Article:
What do you give your friend who has everything for his 90th birthday? If you are Microsoft founder Bill Gates, the world’s second-richest person, you might bake him a cake and share the kitchen video. And what does the sixth wealthiest person on earth — widely regarded as one of the greatest investors of all time — do for his birthday? Berkshire Hathaway’s CEO Warren Buffett was not wasting time with cakes baked by billionaire amateur bakers last weekend. He put out the word that he had just bought 5% stake in each of Japan’s five biggest trading firms or Sogo Shoshas for a cool US$6 billion ($8.17 billion). By mid-week this past week, Berkshire’s stake in the Japanese trading giants had jumped a total of 16% giving him nearly US$1 billion profit on his investment.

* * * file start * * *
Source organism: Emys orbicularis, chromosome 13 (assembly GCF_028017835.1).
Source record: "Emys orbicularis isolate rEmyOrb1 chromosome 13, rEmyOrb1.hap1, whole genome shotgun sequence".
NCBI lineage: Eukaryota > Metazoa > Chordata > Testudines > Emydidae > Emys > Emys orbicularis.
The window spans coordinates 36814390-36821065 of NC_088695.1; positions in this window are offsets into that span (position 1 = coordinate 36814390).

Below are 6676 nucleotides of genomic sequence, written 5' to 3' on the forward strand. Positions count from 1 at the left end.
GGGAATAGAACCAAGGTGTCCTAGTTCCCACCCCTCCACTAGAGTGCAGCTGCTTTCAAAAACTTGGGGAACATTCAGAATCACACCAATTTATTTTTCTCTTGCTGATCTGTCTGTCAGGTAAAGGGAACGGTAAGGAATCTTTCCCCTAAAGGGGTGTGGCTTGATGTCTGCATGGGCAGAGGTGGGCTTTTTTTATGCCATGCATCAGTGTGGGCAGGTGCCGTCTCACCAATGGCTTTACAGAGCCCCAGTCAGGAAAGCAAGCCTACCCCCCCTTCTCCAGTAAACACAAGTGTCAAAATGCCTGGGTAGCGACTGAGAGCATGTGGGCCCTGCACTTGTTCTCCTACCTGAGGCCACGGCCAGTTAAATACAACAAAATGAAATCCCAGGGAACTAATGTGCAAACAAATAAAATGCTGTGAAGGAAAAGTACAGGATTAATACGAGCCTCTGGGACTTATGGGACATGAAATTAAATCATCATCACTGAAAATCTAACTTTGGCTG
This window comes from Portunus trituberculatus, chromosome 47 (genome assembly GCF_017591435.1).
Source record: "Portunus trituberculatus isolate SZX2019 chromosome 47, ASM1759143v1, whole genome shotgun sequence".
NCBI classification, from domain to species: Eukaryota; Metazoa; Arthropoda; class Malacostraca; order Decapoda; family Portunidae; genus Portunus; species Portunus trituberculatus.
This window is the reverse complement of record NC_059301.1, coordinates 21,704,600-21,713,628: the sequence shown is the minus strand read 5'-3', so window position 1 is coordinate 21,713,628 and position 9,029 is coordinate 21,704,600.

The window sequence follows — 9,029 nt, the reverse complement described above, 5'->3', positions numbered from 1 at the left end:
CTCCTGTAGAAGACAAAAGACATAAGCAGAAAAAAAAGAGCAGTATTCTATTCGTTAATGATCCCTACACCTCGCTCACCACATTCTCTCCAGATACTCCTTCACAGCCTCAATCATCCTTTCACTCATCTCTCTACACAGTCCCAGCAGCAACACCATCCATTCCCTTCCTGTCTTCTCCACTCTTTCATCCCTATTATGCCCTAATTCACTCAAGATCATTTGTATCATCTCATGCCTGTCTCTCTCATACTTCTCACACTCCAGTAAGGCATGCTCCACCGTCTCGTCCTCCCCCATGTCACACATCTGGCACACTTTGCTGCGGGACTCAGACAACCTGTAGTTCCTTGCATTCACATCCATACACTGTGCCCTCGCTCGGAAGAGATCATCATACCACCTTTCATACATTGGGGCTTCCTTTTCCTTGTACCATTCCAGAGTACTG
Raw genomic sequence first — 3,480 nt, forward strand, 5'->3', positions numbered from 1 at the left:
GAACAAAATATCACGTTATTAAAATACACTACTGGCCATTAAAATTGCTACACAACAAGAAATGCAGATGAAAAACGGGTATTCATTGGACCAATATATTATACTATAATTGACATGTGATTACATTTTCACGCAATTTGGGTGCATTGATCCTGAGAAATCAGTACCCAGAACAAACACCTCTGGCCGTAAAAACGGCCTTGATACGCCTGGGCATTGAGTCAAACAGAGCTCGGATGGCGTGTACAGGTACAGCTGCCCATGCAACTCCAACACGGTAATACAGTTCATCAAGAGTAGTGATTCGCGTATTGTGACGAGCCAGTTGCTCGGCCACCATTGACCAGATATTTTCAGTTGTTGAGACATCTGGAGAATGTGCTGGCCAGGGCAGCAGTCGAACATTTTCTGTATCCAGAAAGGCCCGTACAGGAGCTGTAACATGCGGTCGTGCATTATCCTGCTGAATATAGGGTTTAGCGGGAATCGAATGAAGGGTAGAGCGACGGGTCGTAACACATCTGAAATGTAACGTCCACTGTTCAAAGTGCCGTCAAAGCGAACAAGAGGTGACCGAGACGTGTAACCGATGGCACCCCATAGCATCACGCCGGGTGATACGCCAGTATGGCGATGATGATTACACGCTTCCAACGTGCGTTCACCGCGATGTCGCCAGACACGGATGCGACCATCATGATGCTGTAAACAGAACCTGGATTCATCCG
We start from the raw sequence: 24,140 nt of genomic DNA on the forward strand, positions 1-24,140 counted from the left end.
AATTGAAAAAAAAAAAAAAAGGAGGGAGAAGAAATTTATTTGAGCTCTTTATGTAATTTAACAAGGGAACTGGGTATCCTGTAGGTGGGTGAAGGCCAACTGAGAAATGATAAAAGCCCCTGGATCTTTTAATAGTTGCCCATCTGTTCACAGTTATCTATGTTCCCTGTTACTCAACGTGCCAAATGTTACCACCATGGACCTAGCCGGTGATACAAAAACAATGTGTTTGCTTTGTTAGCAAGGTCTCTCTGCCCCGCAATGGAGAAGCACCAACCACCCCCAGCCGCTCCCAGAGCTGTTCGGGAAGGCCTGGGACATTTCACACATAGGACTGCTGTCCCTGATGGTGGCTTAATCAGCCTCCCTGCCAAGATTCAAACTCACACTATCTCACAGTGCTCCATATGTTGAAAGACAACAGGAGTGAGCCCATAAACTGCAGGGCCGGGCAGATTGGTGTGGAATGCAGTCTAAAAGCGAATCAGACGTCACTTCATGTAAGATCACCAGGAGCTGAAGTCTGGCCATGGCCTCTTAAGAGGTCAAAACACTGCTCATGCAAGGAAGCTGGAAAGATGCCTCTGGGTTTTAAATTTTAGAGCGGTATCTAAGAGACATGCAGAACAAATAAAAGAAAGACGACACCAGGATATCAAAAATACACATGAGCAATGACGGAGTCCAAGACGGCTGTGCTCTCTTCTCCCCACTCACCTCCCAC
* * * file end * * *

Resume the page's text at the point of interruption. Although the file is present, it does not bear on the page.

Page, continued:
Buffett’s rise as the world’s most watched investor is the stuff of legend. In 1942, the 11-year-old scion of an Omaha business family which ran one of the town’s main grocery stores made his first stock purchase — six shares of Cities Service, at US$38 a share — for himself and his sister and sold them for US$40. In his freshman year at Columbia University, 19-year-old Buffett had a portfolio of stocks worth US$10,000. He made his first million soon after he turned 30. In 1965, he took control of struggling textile manufacturer Berkshire Hathaway and turned it into the world’s most storied investment firm. US$1 invested in Berkshire stock when he took control of it would be worth US$27,300 today. A similar investment in benchmark S&P 500 index would have grown to US$198.

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